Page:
May is Moving Month. BBB together with the Canadian Association of Movers (CAM) is joining together this month to provide consumers with information on how to make their next move smooth and safe.
“Moving can be one of the most stressful events in one’s life,” says Rosalind Scott, president and CEO of BBB serving Vancouver Island. “Add in a public health crisis and this stress can seem monumental and overwhelming.”
“The spring months are typically the busiest time for moving,” says Scott. “That’s why we are proudly working in partnership with the Canadian Association of Movers to get the word out about how to hire a reputable mover that will deliver your household goods under the terms as outlined. Unfortunately, there are unscrupulous operators that are ready to take advantage of consumers who are under stress. Before your hire anyone be sure to take your time to find a company with a solid reputation.”
Nancy Irvine, president of the Canadian Association of Movers says the key to a less stressful move is research.
“We urge consumers to do their due diligence before hiring a mover,” says Irvine. “When trusting all your belongings to someone, it’s worth doing the background work to avoid future heartache. The pandemic dictates that everyone considering a move this spring take extra precautions in terms of health and safety.”
CAM has developed this help sheet to assist consumers:
Help Sheet: How to Pack Up Your House and Move Safely During Coronavirus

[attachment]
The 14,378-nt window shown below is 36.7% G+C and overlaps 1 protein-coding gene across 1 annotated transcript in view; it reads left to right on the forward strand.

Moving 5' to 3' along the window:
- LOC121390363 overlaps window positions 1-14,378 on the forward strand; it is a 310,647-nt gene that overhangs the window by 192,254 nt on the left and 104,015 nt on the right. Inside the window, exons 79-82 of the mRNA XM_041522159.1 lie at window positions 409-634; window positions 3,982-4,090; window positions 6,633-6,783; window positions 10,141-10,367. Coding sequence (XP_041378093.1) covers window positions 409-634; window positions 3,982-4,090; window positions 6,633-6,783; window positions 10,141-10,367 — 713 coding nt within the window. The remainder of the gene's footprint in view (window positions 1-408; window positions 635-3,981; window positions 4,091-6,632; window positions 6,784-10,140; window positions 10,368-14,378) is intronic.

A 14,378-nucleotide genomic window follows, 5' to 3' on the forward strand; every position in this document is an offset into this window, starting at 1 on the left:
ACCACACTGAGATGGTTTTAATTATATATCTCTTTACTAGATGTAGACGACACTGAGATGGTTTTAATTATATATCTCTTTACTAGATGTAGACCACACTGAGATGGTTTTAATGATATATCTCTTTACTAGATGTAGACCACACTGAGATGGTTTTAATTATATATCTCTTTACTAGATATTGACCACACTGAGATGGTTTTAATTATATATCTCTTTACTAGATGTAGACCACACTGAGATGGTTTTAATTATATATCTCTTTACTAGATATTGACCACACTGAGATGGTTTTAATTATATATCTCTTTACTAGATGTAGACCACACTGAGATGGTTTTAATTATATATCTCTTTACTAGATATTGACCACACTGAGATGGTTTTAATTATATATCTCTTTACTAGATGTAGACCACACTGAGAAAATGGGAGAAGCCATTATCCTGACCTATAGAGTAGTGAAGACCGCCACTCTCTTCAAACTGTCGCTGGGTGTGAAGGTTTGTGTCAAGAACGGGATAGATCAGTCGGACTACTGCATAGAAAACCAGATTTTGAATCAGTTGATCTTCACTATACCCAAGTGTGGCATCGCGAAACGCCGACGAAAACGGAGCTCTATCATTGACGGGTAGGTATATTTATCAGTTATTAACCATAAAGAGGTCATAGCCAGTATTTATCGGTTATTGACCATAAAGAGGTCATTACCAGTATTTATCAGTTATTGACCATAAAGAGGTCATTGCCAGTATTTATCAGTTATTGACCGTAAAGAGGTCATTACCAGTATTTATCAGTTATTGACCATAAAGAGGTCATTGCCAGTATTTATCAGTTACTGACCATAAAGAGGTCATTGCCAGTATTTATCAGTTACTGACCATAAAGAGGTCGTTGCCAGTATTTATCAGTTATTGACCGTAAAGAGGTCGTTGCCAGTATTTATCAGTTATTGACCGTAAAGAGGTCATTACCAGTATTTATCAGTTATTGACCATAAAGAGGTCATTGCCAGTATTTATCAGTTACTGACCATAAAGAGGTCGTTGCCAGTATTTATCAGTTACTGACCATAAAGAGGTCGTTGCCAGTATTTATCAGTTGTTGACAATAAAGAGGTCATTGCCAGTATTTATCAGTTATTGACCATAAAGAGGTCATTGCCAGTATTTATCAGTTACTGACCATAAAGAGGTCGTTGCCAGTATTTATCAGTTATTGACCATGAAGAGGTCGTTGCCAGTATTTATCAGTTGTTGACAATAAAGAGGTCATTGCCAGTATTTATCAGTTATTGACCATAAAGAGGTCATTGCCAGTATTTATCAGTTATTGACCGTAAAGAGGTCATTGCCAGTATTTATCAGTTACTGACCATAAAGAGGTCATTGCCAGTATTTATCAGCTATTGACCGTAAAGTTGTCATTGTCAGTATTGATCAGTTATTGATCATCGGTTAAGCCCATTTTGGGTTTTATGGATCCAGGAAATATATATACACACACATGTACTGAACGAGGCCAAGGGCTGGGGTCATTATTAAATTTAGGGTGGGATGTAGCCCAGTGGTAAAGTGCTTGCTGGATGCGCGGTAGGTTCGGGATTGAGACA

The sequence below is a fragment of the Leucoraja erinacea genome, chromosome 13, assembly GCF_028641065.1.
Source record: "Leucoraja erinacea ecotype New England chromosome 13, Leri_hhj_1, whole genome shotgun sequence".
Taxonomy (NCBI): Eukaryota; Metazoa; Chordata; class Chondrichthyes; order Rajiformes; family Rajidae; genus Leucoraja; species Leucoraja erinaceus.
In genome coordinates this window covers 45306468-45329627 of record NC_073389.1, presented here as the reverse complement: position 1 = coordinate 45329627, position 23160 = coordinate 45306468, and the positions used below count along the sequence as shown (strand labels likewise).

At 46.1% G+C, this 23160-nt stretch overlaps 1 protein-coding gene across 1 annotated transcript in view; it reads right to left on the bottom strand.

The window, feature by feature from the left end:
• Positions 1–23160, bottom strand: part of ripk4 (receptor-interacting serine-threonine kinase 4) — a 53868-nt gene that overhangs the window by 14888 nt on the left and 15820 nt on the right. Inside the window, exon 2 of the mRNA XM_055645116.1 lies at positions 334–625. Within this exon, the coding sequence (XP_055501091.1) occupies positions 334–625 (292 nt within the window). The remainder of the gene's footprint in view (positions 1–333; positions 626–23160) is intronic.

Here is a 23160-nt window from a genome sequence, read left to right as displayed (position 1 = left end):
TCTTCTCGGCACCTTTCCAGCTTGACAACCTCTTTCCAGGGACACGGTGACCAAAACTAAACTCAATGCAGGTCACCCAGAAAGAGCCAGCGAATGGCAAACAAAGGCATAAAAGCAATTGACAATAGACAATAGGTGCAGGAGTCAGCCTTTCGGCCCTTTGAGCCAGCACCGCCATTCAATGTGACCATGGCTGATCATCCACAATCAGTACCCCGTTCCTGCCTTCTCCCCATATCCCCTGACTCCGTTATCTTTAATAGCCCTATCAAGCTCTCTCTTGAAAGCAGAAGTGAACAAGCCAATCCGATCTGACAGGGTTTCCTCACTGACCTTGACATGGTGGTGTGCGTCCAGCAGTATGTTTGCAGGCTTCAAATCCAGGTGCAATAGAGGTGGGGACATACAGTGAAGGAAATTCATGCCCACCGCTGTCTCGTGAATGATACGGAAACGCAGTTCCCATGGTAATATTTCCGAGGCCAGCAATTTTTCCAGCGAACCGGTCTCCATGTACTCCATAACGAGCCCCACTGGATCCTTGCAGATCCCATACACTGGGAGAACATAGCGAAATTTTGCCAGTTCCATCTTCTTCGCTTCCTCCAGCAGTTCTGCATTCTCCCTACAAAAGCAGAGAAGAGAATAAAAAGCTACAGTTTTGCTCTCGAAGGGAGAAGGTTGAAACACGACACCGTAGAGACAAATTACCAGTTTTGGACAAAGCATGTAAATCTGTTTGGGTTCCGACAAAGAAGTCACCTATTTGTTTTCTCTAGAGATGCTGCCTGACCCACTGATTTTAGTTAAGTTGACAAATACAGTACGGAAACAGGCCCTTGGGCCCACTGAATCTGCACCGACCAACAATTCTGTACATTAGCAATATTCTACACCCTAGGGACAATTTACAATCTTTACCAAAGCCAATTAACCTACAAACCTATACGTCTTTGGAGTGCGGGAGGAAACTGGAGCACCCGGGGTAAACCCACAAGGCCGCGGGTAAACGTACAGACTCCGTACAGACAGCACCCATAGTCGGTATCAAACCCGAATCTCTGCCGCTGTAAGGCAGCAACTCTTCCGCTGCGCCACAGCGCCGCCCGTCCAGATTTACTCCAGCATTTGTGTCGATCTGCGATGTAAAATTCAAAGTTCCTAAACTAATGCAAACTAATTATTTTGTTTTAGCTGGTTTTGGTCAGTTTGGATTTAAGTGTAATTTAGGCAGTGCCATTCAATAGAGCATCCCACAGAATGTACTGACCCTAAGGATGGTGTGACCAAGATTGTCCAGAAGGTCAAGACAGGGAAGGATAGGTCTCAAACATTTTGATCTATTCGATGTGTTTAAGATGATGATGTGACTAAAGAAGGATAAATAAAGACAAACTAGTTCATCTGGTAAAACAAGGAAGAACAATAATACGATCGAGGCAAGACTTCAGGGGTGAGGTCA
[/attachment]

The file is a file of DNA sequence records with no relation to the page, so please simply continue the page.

BBB and CAM also encourage consumers to be mindful of these moving misfortunes.
Fly-by-night movers: Movers show up in an unmarked rental truck rather than a clearly marked company-owned fleet truck and take off with your possessions. Only when you have arrived at your new residence do you discover your things didn’t make the journey with you. Most professional movers wear uniforms, undergo background checks and will provide an order number for tracking purposes.
Holding your belongings hostage: The move seems to be going smoothly, until you arrive at your new home and the movers demand more money before releasing your things from storage.
Conniving Contractors: Movers who try and gain the trust of clients and persuade them that there is no need for a written contract. If something goes wrong during the move, the contractor denies all responsibility, leaving you on the hook for costs and damages. Or, the contractor demands more money, claiming the higher price was verbally agreed to before moving.
What can you do to protect yourself from becoming a victim of a moving fraud?
When searching for the right mover be sure to check out the company’s rating with BBB and standing with CAM. BBB and CAM provide trustworthy and relevant information about moving companies and contractors. BBB Business Profiles also contain complaint history, verified customer reviews, contact information and other important information about businesses in your region.